Already the volume of the whispered pre-election recriminations has begun to be turned upwards. Zuma has wasted little time in launching the first salvo against his detractors at a speech at a meeting in Kwa Zulu Natal, where he launched a stinging attack on former president Kgalema Motlanthe and former Cabinet Secretary the Rev Frank Chikane – both vocal critics of his presidency, asking indignantly, how he, as an ANC member, could be considered a liability.
Zuma was reacting to calls growing louder that he be recalled. But the ANC’s dominant pro-Zuma “Premier League” faction led by the premiers of the North West, Mpumalanga and KwaZulu-Natal will use the fact that, unlike the Eastern Cape and Gauteng, in their provinces the ANC retained its majorities to argue that the ANC’s performance has nothing to do with Zuma. They will have been encouraged by the fact that the #ZumaMustFall demonstrations following the Constitutional Court judgment — that found that Zuma had violated the constitution in using public money on his Nkandla homestead – failed to attract mass support.
Even before the elections rumours started circulating that the Gauteng provincial executive committee would be dissolved should the ANC lose. The Gauteng leadership had been vocal in their call for Zuma to consider his position in the wake of the court judgment and had attempted to keep Zuma out of the election campaign. Zuma simply swept aside their objections succeeding to turn the Gauteng structures to accept his widely derided apology over Nkandla.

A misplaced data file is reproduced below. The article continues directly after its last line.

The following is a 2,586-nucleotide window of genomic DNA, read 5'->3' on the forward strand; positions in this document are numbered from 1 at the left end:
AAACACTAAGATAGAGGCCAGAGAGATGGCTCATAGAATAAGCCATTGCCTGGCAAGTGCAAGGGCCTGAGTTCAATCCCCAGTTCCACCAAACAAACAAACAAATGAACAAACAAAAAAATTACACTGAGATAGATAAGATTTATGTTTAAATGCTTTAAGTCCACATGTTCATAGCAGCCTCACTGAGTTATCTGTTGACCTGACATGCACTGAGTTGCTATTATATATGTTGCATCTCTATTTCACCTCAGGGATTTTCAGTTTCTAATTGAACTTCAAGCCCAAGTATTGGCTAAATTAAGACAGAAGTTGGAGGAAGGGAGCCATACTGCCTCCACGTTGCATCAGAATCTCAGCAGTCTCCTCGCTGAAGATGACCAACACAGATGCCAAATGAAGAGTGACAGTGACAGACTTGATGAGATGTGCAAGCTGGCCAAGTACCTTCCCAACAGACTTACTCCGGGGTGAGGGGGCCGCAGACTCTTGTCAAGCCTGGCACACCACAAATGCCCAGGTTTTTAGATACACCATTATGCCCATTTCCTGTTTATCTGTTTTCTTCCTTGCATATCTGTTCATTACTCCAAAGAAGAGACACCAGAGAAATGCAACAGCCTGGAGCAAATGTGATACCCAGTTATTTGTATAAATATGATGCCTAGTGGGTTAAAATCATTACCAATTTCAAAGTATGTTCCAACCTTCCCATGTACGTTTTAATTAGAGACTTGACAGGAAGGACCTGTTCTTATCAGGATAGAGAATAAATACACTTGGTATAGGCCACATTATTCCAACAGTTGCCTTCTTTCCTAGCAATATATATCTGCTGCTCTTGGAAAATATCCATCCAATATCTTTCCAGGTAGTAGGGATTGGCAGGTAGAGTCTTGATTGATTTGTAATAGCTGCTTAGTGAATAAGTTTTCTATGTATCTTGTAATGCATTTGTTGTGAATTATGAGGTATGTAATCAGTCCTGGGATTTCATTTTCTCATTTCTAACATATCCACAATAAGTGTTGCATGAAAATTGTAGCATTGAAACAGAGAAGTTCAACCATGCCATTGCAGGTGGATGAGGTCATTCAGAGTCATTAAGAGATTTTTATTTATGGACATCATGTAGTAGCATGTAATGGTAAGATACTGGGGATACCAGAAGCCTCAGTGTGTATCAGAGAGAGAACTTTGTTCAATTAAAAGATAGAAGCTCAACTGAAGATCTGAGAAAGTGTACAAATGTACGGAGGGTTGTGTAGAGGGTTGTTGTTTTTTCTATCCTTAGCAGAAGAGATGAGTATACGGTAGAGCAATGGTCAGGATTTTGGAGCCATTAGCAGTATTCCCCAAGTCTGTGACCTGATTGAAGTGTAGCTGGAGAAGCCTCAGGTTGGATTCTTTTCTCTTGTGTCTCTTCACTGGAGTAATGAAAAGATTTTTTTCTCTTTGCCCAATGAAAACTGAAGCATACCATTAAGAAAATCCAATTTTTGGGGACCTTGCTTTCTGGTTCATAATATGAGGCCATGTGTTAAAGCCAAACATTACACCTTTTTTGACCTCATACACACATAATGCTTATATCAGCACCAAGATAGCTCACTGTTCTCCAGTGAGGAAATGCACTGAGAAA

But the Premier League provinces are themselves riddled with divisions. In Mpumalanga there have been physical confrontations between the SACP and the ANC. KwaZulu-Natal is split down the middle with a legal challenge to the provincial congress set to inflame these antagonisms post-election. In the North West the ANC bled votes to disgruntled ANC members who stood as independents.
The ANC’s 2016 campaign was lifted straight out of the manual of how to alienate voters and lose an election. Zuma’s dismissal of Nkandla corruption criticisms as the bleating of “clever blacks” was reinforced by secretary general Gwede Mantashe’s insult of Soweto voters for behaving like Americans with no appreciation of the right to vote. The contestation for councillor and mayoral positions was nothing more than a naked struggle for access to resources for self-enrichment. It resulted in assassinations that reached new depths of barbarity in the run-up to the 2016 elections and riots in the capital led to the loss of five lives after the ANC head office imposed their own candidate in an attempt to cut-across damaging political squabbles.
The timidity of the anti-Zuma faction meant that the face of the ANC’s campaign was a scandal-prone president whose goons in the SA Broadcasting Corporation banned images of anti-government protests only to see it overturned in the courts. Having presided over a consistent decline in ANC support in the four elections over the two terms of his presidency Zuma‘s parting gift to the ANC is the very real prospect of defeat in the 2019 elections.